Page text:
Challenges of defining privacy

The fact that we are dealing with non-relational data makes it difficult to come up with a comprehensive definition of privacy in social networks. In general, one would like to say that properties of individual nodes should be privacy-sensitive and thus difficult to learn from the sanitized network, while aggregate properties should be learnable. But what counts as a "property of an individual node?" A natural candidate is any property about a $k$-neighborhood for some small $k$ (for instance, a property that a user has 3 different paths of length 2 to a known Al-Qaeda operative). Unfortunately, there does not seem to be an elegant way of choosing $k$ because social-network graphs have a very small diameter due to the "six degrees of separation" phenomenon [82].

A related approach is differential privacy [23], which in the social-network context would require that the graph look roughly the same if any single node is removed. It is not obvious how to define node removal, and far from clear how to achieve differential privacy on graph-structured data, because aggregate properties of a graph can change substantially with the removal of a single node.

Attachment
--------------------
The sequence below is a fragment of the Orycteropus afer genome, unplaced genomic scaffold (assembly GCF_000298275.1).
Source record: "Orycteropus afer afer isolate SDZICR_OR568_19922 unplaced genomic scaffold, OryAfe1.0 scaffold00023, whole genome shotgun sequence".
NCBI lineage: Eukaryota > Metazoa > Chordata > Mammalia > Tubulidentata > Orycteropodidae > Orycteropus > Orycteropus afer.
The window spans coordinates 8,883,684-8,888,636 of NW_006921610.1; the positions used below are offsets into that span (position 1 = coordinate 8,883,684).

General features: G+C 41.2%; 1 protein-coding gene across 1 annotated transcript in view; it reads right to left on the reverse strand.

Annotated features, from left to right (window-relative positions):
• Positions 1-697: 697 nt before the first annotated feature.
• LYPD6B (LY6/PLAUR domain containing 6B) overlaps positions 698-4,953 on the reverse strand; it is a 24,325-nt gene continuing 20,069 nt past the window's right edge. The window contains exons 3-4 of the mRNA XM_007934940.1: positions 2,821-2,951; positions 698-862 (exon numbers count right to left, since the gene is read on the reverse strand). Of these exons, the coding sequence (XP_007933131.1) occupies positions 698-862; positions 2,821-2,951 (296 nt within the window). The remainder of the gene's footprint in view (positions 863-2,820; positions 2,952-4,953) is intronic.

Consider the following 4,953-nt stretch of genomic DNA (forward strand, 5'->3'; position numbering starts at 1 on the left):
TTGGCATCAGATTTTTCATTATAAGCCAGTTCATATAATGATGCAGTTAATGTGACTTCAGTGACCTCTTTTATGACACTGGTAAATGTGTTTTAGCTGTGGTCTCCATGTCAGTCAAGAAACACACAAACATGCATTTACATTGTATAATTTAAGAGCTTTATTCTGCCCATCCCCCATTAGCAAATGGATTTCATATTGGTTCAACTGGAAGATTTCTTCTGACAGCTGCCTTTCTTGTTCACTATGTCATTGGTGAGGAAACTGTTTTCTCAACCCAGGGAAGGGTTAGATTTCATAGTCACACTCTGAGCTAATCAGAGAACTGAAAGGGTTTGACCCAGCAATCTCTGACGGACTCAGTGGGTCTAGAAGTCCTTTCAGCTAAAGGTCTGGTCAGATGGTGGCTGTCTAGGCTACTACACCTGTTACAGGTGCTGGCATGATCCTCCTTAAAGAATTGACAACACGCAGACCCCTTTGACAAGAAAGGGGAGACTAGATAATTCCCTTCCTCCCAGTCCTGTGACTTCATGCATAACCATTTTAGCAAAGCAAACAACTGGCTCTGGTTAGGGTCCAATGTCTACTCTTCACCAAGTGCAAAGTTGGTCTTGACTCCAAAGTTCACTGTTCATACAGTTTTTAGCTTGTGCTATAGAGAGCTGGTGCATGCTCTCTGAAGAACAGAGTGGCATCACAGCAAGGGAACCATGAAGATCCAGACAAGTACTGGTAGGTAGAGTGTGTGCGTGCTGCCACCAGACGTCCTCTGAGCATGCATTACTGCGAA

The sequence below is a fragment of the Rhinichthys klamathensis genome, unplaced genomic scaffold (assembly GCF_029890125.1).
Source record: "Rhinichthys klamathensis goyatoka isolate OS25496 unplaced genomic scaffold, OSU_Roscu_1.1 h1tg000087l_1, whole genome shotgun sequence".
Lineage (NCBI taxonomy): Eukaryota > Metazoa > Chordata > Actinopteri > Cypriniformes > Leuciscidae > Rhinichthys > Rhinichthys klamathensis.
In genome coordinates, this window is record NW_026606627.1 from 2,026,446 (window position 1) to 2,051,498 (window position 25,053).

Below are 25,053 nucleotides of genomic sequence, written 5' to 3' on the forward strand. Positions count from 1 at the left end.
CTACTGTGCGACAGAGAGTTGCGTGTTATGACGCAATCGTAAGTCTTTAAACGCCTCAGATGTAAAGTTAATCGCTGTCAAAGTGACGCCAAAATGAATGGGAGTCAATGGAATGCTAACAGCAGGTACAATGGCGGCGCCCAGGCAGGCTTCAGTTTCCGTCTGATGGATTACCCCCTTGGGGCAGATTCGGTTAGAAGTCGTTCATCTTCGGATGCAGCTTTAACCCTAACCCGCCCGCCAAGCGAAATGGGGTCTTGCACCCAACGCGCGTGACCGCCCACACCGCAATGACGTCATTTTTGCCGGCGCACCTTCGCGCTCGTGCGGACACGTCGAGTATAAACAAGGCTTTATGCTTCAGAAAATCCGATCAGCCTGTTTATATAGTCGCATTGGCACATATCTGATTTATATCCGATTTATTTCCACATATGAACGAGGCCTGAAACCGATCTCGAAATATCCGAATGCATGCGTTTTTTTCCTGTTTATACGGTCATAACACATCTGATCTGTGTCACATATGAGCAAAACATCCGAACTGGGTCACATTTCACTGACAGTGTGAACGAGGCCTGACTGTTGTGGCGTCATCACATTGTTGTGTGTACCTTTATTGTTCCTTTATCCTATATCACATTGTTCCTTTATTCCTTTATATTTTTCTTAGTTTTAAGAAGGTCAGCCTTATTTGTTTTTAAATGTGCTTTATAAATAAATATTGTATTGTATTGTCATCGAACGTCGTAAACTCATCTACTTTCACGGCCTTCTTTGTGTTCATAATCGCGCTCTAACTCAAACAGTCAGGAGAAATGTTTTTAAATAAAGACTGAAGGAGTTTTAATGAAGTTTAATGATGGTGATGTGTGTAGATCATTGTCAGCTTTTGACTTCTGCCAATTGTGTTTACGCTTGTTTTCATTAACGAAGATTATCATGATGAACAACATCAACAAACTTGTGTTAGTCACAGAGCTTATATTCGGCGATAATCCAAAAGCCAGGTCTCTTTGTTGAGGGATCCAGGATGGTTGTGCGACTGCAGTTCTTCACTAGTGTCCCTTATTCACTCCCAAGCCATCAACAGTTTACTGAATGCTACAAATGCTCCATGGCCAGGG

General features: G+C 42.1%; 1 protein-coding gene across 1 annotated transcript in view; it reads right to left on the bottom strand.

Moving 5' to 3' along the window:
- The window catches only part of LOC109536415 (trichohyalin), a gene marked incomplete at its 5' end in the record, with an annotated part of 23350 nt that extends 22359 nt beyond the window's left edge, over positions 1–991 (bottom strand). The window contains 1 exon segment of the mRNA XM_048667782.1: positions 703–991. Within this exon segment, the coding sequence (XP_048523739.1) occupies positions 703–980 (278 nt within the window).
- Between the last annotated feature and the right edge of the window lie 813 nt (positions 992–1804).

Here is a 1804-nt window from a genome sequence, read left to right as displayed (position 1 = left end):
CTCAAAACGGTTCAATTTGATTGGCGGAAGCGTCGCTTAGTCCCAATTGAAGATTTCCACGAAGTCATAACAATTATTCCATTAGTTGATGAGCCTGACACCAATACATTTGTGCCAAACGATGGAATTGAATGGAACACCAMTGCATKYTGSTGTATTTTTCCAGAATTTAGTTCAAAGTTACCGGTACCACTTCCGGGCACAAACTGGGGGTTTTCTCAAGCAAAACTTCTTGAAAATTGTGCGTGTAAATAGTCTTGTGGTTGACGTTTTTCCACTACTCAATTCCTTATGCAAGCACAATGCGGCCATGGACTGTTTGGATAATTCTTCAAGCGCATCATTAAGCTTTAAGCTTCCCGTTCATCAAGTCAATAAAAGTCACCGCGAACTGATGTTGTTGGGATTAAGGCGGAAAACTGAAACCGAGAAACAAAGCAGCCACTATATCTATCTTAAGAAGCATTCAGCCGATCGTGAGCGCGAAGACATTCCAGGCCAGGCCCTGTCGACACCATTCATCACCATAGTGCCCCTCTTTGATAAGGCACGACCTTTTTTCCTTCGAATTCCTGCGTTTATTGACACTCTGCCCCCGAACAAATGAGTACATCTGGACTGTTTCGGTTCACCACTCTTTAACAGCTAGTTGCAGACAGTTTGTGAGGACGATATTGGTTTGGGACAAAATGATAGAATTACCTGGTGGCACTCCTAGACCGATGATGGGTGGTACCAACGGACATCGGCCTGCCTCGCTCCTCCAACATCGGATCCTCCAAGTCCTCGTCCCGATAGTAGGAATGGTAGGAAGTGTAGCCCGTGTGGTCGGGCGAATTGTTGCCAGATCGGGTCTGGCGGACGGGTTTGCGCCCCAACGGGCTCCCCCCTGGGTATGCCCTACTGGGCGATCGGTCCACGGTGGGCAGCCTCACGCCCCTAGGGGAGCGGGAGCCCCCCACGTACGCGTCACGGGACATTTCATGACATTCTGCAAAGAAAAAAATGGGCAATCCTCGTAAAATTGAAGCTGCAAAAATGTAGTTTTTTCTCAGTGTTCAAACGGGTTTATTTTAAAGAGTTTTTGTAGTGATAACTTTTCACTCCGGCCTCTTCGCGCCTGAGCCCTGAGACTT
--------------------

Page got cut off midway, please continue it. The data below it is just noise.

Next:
Even when the privacy policy is defined as a simple labeling of attributes (as we do in Section 4.4), the policy can be global or granular. With a global policy, the same privacy label applies to a given attribute in every node (e.g., email addresses are either public for all members, or private for all members). Similarly, the edges in the network are either all public, or all private. With granular policies, the privacy setting can be different for each edge and each attribute of each node.

A global policy is sufficient most of the time. In most contexts, the network operator promises users that none of their data will be released in a personally identifiable way, implying a privacy policy where all edges and all attributes are private. In other contexts, some attributes might be intuitively understood to be public (e.g., node degree) and others private.

Many online social-network services such as Facebook allow users to configure their individual privacy policy with a high level of granularity. This might become a common practice in the future, but so far it appears that the vast majority of users do not change their default settings [34; 46]. There is also some ambiguity in modeling user preferences as formal privacy policies: for instance, an edge may be considered public by one endpoint and private by the other.

To keep the model simple and tractable, we do not use richer formalisms which may be suitable for some situations. For example, a multi-graph is a better model for social networks representing phone calls between individuals. We ignore the complex structure of node and edge attributes that may be relevant to privacy, such as "X knows Y through Z." We only use "public" and "private" as privacy labels, even though some networks allow more levels such as "viewable by friends," or even friends of friends.

Arvind Narayanan 2009-03-19